- Possession Bar (South Whidbey Island)
- Point No Point Shipping Lanes (North Kitsap Peninsula)
- Point Wells and Oil Docks (Edmonds)
- Richmond Beach and Boeing Creek (Shoreline)
- Jeff Head (East of Kitsap Peninsula)
- West Point, Meadow Point and Shilsole Bay (Seattle/Ballard)
South Puget Sound Coho Salmon Fishing Spots
Coho Salmon fishing in Southern Puget Sound can be very good. Most anglers in the South Sound wait until mid-August when the Ocean Coho flood in.
- Allen Bank and Blake Island (North of Vashon Island)
- Redondo (North of Federal Way)
- Point Defiance and Dalco (Tacoma)
- Fox Island (South of Gig Harbor)
Beach Fishing for Coho Salmon in Puget Sound
As Coho Salmon migrate back into Puget Sound, many of them travel very close to shore. This gives the beach fishing crowd a really good chance to bring home a salmon dinner. From the northern reaches of Whidbey Island, to the urban waterfront parks in the City of Seattle, anglers fishing the shoreline catch plenty of Puget Sound Coho Salmon!
The simplest way to catch Coho from the shores of Puget Sound is with a metal jig. Use a 1 ounce to 2 ounce metal jig, cast it as far as you can, and jig it back to you. Fishing with a herring under a large bobber is also a great option! If you enjoy fly fishing, you absolutely need to get to a beach to try your luck… it can be really good!
Trolling for Coho Salmon in Puget Sound
The trolling fleet catches the majority of Puget Sound Coho. These fish move fast and feed aggressively. They cannot help biting at a fast trolled, erratic bait or lure. You may ask, how fast should I be trolling? I tend to not pay much attention to my boat’s GPS speed-over-ground reading, as I may be trolling with or against the current. But if I had to peg a number, I’d say 2 mph to 4 mph. If you are fishing with a flasher and hoochee or spoon, you want that flasher rotating at a good clip. If you are fishing with a cut-plug herring, you want it spinning fast (although if you are trolling too fast you will rip that bait off the hooks).
How To Perfect Your Trolling Spread
Once I start my troll, I will put the gear in the water and watch it. I’ll adjust my trolling speed to get my flasher/lure or cut-plug herring spinning at a good clip, and deploy to the depth I want to fish. Then I pay close attention to the angle of the downrigger cable at that depth and try to maintain that angle regardless of whether I am trolling with or against the current. This means that I am adjusting my trolling speed to maintain the cable angle. If you are trolling against the current, you will be trolling with a lighter throttle than with it. Wind is another factor, but you get the idea!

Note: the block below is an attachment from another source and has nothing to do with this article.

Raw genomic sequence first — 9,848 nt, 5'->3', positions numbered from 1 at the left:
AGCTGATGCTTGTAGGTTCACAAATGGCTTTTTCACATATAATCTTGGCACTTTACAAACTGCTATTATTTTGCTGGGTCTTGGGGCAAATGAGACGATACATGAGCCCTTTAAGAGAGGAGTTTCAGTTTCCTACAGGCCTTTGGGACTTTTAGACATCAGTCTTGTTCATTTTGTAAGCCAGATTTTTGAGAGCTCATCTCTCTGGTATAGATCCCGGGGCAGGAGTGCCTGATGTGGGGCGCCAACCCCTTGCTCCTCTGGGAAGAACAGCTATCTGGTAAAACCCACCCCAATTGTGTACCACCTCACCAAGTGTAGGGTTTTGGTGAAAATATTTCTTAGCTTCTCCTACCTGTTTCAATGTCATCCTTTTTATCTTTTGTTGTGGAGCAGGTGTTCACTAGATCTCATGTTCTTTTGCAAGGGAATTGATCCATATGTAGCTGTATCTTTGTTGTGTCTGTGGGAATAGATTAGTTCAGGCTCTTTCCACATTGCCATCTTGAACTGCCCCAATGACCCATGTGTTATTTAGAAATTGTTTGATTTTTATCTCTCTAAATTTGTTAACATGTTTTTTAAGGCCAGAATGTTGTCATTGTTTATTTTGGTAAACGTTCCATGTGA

Best Puget Sound Trolling Setups for Coho Salmon
Coho Trolling Gear Suggestions
- Rod: Downrigger or Trolling Rod 9’0″ – 10’6″
- Reel: Conventional Level-wind Reel
- Line: 20 – 25 lb monofilament or 40 – 65 lb braided spectra
- Pro-Troll HotChip and ProFlash 11″ Flashers – View at the Riptidefish Online Store
- Silver Horde Kingfisher Spoons – View on Bass Pro
- Silver Horde Ace-Hi Fly – View at the Riptidefish Online Store
- Gold Star Octopus Hoochee – 5-Packs or Rigged at the Riptidefish Store
- EZ Tackle Delta Diver – View on Bass Pro
- Mooching Sinkers 2 Ounce to 5 Ounce for flat-line trolling – View at the Riptidefish Online Store
Flasher and Hoochie Setup
An 11 inch flasher paired with a 3.5″ Plastic Squid (Hoochie), is my all time favorite setup for Coho trolling in Puget Sound. I like to run a 40 pound leader at 26″-36″ with tandem barbless 4/0 octopus hooks. Always put a sliver of herring fillet on the upper hook for some scent!
Flasher and Spoon Setup
Some days, Coho get really snappy towards small trolling spoons. I like an 11 inch flasher with a 40 pound leader at 30″-40″. You can add scent to the spoon. But be warned! If you add a sliver of herring fillet to the hook it will kill the action of the spoon.
If you don’t have downriggers but want to troll, using a setup with a diver can help get you down deeper than a sinker. The best divers have a release mechanism built into the design that trips them out of dive mode when the fish hits. This is still a pretty clunky setup. However, we have had some really great days fishing with divers! I run two feet of 40 pound line between the diver and flasher, and 24″ to 36″ leader to my lure. A smaller 8″ flasher will provide action to your lure, and yet not thrash around enough to prematurely trip your diver. Just as with the standard setups listed above, you can replace the flasher with a metal 8″ Salmon Dodger.
Cut Plug Herring Setup
This setup can be trolled behind the boat or used to mooch. It is the simplest and most versatile setup for Puget Sound Coho. I use a 3-4 ounce mooching sinker, a 4 foot leader of 25 pound test to two tandem 3/0 or 4/0 octopus hooks. Send it back 25′-30′ and get ready for some ferocious take-downs! For whatever reason, Coho seem to be really curious with the bubbles coming out of your trolling motor’s propwash, and the bait closest to that turbulence will get bit way more than if it is placed anywhere else! Be sure to pre-cut all your baits the night before and put them in a great brine solution to toughen them up for trolling.
Mooching for Coho Salmon in Puget Sound
Mooching is a great option for anyone that doesn’t want to troll. Personally, I love to feel the bite, so holding the rod and actively working a mooching setup is right up my alley. They will often follow the bait right up to the surface before hitting, it’s so cool to see a Coho rocket into sight right next to the boat and attack your bait! I wrote a great overview about Puget Sound Mooching, so please click on the link for more info on mooching.
Get Ready For Some Great Coho Fishing!
Puget Sound’s Coho Salmon returns give us a great way to spend our summer months. It’s time to get your friends and family out for an adventure of your own!